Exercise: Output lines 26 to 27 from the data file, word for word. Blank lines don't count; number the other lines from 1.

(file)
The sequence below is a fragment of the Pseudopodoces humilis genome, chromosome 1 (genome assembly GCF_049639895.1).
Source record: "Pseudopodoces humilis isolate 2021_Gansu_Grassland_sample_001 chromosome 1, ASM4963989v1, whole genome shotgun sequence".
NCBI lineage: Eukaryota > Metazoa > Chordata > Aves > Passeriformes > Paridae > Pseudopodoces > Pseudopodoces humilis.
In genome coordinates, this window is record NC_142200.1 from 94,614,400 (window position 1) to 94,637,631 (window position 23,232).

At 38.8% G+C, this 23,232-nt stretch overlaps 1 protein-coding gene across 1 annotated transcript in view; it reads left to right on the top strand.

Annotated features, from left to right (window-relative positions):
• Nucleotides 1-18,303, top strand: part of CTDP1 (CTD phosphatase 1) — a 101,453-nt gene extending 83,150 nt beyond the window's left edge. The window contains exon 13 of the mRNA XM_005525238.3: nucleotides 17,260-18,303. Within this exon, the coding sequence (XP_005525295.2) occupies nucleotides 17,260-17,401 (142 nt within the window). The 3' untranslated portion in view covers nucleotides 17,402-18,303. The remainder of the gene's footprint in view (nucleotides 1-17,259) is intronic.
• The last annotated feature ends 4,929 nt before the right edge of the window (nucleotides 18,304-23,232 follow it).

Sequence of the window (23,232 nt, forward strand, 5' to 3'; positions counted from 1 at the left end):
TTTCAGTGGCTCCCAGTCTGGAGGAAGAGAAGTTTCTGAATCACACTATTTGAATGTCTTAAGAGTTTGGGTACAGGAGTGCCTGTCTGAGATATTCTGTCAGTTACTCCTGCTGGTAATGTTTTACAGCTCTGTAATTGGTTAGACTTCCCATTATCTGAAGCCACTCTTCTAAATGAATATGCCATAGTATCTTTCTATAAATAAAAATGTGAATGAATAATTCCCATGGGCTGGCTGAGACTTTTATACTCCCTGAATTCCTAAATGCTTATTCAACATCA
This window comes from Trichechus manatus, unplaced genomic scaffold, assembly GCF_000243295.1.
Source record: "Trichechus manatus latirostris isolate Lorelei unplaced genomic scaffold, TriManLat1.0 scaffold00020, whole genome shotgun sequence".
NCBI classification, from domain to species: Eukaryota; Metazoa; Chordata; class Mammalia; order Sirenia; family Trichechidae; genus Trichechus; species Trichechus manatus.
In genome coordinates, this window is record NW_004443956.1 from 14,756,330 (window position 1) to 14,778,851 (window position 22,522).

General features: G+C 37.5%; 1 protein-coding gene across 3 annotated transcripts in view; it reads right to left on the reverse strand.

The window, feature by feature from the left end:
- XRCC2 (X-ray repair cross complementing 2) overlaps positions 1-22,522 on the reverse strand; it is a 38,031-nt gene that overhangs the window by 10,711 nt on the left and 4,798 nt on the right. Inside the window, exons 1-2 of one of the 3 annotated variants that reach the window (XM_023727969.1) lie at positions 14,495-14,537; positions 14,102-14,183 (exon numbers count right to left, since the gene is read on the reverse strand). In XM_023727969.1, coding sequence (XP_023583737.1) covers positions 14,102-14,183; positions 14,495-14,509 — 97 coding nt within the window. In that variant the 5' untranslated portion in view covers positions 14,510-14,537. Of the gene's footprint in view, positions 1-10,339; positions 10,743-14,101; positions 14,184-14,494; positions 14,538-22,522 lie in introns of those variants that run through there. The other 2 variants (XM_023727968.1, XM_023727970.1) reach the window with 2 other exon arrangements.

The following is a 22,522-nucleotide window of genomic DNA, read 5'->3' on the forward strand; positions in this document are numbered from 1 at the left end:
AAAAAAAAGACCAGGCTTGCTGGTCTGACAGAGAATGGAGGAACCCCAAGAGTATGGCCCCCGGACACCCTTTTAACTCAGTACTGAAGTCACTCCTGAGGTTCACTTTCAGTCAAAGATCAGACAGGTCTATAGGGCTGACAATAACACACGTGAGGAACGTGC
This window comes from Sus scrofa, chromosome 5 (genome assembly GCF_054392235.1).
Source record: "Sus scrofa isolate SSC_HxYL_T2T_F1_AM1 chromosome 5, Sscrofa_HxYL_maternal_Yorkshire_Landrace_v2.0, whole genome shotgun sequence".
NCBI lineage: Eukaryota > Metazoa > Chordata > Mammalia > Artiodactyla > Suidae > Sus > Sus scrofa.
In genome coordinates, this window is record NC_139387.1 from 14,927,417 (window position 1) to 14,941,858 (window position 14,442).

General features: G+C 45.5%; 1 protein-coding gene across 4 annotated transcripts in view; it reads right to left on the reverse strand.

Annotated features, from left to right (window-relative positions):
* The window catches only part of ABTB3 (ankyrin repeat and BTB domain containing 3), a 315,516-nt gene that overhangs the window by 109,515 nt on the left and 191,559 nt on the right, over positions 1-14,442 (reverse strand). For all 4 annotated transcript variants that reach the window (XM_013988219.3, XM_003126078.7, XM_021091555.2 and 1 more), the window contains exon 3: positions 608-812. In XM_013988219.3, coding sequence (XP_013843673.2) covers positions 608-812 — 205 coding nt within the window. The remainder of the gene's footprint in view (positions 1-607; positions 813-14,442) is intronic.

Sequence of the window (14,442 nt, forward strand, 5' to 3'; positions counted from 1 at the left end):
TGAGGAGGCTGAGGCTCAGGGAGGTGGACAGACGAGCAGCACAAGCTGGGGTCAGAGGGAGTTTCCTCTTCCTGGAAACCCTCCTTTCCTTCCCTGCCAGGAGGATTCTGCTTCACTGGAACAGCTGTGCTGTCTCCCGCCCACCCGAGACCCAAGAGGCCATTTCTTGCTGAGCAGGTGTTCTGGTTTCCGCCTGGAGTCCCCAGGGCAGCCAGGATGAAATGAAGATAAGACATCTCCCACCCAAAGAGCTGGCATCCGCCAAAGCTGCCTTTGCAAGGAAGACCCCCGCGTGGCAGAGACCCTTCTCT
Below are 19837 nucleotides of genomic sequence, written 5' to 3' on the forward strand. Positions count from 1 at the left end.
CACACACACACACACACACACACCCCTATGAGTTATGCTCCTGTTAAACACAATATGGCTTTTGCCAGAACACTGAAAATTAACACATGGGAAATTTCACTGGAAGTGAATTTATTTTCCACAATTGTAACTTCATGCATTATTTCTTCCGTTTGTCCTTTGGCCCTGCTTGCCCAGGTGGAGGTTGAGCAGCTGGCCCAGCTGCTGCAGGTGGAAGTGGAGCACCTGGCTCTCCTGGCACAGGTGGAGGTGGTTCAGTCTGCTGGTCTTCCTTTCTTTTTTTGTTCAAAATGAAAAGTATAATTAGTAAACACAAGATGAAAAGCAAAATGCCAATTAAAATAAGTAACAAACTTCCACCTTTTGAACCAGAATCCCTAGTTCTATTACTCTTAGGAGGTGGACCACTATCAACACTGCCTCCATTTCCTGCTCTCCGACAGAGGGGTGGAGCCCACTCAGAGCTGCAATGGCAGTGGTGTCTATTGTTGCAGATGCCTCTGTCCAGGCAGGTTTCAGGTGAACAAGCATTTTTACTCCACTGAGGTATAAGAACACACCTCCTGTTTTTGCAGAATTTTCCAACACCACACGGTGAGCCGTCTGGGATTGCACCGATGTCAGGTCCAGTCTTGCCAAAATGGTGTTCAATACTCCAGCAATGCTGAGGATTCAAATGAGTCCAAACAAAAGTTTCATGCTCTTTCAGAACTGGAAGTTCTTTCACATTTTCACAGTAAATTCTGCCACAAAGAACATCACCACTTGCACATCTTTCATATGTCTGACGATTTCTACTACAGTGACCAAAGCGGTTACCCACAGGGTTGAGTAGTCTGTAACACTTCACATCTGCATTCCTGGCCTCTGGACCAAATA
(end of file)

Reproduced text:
* The window catches only part of ABTB3 (ankyrin repeat and BTB domain containing 3), a 315,516-nt gene that overhangs the window by 109,515 nt on the left and 191,559 nt on the right, over positions 1-14,442 (reverse strand). For all 4 annotated transcript variants that reach the window (XM_013988219.3, XM_003126078.7, XM_021091555.2 and 1 more), the window contains exon 3: positions 608-812. In XM_013988219.3, coding sequence (XP_013843673.2) covers positions 608-812 — 205 coding nt within the window. The remainder of the gene's footprint in view (positions 1-607; positions 813-14,442) is intronic.

Sequence of the window (14,442 nt, forward strand, 5' to 3'; positions counted from 1 at the left end):